The Troy Family Daze celebration, coming to the crossroads of Troy Center and Civic Center Drives September 17-20, has definitely evolved over the years. Tom Kaszubski, now executive director of the Woodward Community Foundation, which presents Troy Family Daze, recalls what he believes might have been the first hint of things to come. He had just moved to Troy in 1977 when he discovered a mini community fair at the corner of Wattles and John R. There was a merry-go-round, baked goods and a petting zoo. The only reason he knew about it was because he lived there.
But it was soon on to Boulan Park for Troy Daze. The Jaycees were one of the strong local organizers participating in the event. They held a three-day Troy Junior Olympics where kids from five to 12 competed the entire three days to earn points and collect prizes. Every age group competed and that kept members very busy, recalls Cele Dilley, who with her late husband Kyle, would go on to become important members of the Troy Daze executive committee in future years. Kyle would chair the event’s operations and Cele would serve as treasurer.
It was different in the early days, she observes. There was a homemaker of the year, and a junior homemaker of the year. It was more of a country fair in the 1960s and ’70s. There were lots and lots of homemaking contests, from best pickles to jams and jellies, and dozens of awards for baked goods from pies and cakes to cookies presented by best young and mature cooks. You could win an award for knitting and crocheting, and embroidery, too. There was even a pie eating contest. And when all the winners had been announced, everyone gathered for an ice cream social, Cele Dilley remembers fondly.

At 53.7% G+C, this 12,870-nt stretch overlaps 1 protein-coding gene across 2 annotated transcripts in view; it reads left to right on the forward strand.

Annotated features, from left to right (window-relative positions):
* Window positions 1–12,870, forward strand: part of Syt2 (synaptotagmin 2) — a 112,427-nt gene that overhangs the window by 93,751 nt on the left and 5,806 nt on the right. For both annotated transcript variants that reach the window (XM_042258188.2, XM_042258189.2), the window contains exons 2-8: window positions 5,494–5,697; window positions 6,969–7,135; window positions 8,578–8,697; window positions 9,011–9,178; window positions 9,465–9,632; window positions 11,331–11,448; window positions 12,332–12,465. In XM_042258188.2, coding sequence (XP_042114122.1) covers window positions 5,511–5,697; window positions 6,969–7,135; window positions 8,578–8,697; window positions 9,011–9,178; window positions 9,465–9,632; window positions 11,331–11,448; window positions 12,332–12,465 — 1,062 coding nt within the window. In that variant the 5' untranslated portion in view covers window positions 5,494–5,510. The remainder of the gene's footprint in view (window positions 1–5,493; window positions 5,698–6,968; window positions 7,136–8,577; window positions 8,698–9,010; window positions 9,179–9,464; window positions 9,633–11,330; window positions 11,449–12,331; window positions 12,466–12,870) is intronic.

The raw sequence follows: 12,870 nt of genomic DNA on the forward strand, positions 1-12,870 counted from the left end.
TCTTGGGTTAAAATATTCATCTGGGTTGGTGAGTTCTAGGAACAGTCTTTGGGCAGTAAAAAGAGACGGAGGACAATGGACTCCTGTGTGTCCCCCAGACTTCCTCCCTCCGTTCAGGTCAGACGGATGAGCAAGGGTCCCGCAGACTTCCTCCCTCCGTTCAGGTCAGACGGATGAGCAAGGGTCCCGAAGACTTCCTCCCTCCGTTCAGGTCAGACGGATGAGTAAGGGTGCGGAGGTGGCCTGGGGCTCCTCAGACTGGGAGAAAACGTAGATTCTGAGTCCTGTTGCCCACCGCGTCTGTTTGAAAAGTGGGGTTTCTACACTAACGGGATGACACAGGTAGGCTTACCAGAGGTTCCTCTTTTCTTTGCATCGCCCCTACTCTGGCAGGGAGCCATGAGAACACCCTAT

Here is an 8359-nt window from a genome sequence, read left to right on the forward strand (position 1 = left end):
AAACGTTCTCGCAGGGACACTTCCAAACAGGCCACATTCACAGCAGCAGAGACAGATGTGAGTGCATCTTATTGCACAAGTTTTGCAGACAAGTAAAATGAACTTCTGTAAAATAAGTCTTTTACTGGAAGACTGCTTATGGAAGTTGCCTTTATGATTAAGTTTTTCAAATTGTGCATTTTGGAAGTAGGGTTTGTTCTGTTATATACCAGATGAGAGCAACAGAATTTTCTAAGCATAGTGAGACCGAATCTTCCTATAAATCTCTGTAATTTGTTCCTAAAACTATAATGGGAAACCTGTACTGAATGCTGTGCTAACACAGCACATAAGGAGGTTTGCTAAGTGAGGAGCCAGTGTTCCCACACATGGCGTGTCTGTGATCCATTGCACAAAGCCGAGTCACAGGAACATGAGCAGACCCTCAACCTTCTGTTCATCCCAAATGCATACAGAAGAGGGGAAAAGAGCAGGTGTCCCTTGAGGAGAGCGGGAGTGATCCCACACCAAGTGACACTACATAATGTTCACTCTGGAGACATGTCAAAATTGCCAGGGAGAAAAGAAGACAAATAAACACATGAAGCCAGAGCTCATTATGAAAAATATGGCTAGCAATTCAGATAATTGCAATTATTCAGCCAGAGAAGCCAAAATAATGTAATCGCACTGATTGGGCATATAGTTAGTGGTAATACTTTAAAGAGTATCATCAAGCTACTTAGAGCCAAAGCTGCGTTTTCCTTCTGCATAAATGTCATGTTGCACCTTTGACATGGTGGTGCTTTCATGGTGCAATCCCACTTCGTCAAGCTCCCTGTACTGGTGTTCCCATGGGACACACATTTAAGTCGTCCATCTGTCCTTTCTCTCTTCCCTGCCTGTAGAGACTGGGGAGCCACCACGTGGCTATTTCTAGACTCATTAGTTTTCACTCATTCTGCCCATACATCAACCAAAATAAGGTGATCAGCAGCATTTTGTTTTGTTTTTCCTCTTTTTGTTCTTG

By the 1970s there was a Miss Troy Contest as part of the festivities, and before the decade was over they had added the Little Miss Troy event, which continued for many years.
Troy Daze grew over the years, adding Arnold Amusements as its permanent ride vendor and a loyal group of volunteers who returned year after year. Kaszubski smiles as he remembers spending every Labor Day for two decades with his Troy Daze Parade co-chair, Cindy Kmett, while they decided on the order of the parade. But city streets grew crowded, merchants didn’t want streets blocked to shoppers and one day the parade just disappeared from the agenda.
Another changed occurred when the City required $2 million in insurance on Troy Daze to use Boulan Park. Insurance companies would not provide nonprofit civic groups that kind of coverage. Also, as then City Manager Frank Gerstenecker pointed out, in the event of an accident, people would sue the City first as it had the “deep pockets.” So Troy Daze was soon a city-sponsored event. It would stay that way until the recession hit in 2009 when Troy Daze was part of the City’s budget cuts.
The Woodward Community Foundation stepped up to keep the festival going, adding “Family” to the name and making it Troy Family Daze, which was fitting since their generous new partner was Zion Christian Church. Troy Family Daze would stay at Zion for the next four years.
Now it is moving again, back to Troy city grounds next weekend. The event is still sponsored by the Foundation, and all the rides and attractions from camel rides to stages filled with entertainment are going to be there. See you at Troy Family Daze.
Photo: 1972 Troy Historical Society float in the Troy Daze parade
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